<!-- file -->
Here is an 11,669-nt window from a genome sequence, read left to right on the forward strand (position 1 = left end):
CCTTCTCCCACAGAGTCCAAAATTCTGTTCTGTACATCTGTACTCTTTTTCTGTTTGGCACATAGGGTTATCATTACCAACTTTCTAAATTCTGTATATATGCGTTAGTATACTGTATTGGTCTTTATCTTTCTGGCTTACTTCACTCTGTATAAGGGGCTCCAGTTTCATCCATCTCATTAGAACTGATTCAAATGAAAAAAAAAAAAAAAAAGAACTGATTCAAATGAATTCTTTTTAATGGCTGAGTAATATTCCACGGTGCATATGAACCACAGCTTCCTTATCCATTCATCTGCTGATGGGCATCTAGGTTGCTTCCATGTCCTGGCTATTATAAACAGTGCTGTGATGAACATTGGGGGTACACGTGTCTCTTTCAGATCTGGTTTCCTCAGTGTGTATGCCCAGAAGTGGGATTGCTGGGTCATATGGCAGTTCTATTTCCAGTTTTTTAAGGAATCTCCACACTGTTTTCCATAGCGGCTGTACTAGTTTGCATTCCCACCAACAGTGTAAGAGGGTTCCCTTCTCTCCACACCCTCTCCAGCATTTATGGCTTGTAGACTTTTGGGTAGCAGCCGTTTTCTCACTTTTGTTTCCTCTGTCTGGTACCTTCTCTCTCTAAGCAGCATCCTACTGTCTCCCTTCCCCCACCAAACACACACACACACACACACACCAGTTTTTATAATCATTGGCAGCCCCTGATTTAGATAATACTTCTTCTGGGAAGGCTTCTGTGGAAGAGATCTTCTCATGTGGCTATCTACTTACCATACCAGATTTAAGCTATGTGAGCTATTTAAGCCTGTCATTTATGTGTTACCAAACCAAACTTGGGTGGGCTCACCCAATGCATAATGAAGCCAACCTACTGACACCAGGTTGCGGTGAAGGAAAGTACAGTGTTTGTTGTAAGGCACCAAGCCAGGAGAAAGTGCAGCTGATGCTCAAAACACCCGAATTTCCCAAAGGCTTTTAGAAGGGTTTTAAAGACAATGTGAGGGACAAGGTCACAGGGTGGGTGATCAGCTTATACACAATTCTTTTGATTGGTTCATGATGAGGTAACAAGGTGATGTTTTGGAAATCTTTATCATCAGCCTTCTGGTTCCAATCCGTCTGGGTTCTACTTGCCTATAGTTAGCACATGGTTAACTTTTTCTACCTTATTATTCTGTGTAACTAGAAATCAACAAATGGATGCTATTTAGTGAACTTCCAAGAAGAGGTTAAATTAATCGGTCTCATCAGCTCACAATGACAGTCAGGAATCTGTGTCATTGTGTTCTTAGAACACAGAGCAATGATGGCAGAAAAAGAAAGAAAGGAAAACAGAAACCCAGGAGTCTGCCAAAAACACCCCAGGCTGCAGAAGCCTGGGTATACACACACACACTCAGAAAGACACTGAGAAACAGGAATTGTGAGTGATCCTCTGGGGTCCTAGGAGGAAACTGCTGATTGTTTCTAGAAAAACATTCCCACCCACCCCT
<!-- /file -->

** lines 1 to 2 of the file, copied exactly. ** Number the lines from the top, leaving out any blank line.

Here is an 11,669-nt window from a genome sequence, read left to right on the forward strand (position 1 = left end):
CCTTCTCCCACAGAGTCCAAAATTCTGTTCTGTACATCTGTACTCTTTTTCTGTTTGGCACATAGGGTTATCATTACCAACTTTCTAAATTCTGTATATATGCGTTAGTATACTGTATTGGTCTTTATCTTTCTGGCTTACTTCACTCTGTATAAGGGGCTCCAGTTTCATCCATCTCATTAGAACTGATTCAAATGAAAAAAAAAAAAAAAAAGAACTGATTCAAATGAATTCTTTTTAATGGCTGAGTAATATTCCACGGTGCATATGAACCACAGCTTCCTTATCCATTCATCTGCTGATGGGCATCTAGGTTGCTTCCATGTCCTGGCTATTATAAACAGTGCTGTGATGAACATTGGGGGTACACGTGTCTCTTTCAGATCTGGTTTCCTCAGTGTGTATGCCCAGAAGTGGGATTGCTGGGTCATATGGCAGTTCTATTTCCAGTTTTTTAAGGAATCTCCACACTGTTTTCCATAGCGGCTGTACTAGTTTGCATTCCCACCAACAGTGTAAGAGGGTTCCCTTCTCTCCACACCCTCTCCAGCATTTATGGCTTGTAGACTTTTGGGTAGCAGCCGTTTTCTCACTTTTGTTTCCTCTGTCTGGTACCTTCTCTCTCTAAGCAGCATCCTACTGTCTCCCTTCCCCCACCAAACACACACACACACACACACACCAGTTTTTATAATCATTGGCAGCCCCTGATTTAGATAATACTTCTTCTGGGAAGGCTTCTGTGGAAGAGATCTTCTCATGTGGCTATCTACTTACCATACCAGATTTAAGCTATGTGAGCTATTTAAGCCTGTCATTTATGTGTTACCAAACCAAACTTGGGTGGGCTCACCCAATGCATAATGAAGCCAACCTACTGACACCAGGTTGCGGTGAAGGAAAGTACAGTGTTTGTTGTAAGGCACCAAGCCAGGAGAAAGTGCAGCTGATGCTCAAAACACCCGAATTTCCCAAAGGCTTTTAGAAGGGTTTTAAAGACAATGTGAGGGACAAGGTCACAGGGTGGGTGATCAGCTTATACACAATTCTTTTGATTGGTTCATGATGAGGTAACAAGGTGATGTTTTGGAAATCTTTATCATCAGCCTTCTGGTTCCAATCCGTCTGGGTTCTACTTGCCTATAGTTAGCACATGGTTAACTTTTTCTACCTTATTATTCTGTGTAACTAGAAATCAACAAATGGATGCTATTTAGTGAACTTCCAAGAAGAGGTTAAATTAATCGGTCTCATCAGCTCACAATGACAGTCAGGAATCTGTGTCATTGTGTTCTTAGAACACAGAGCAATGATGGCAGAAAAAGAAAGAAAGGAAAACAGAAACCCAGGAGTCTGCCAAAAACACCCCAGGCTGCAGAAGCCTGGGTATACACACACACACTCAGAAAGACACTGAGAAACAGGAATTGTGAGTGATCCTCTGGGGTCCTAGGAGGAAACTGCTGATTGTTTCTAGAAAAACATTCCCACCCACCCCT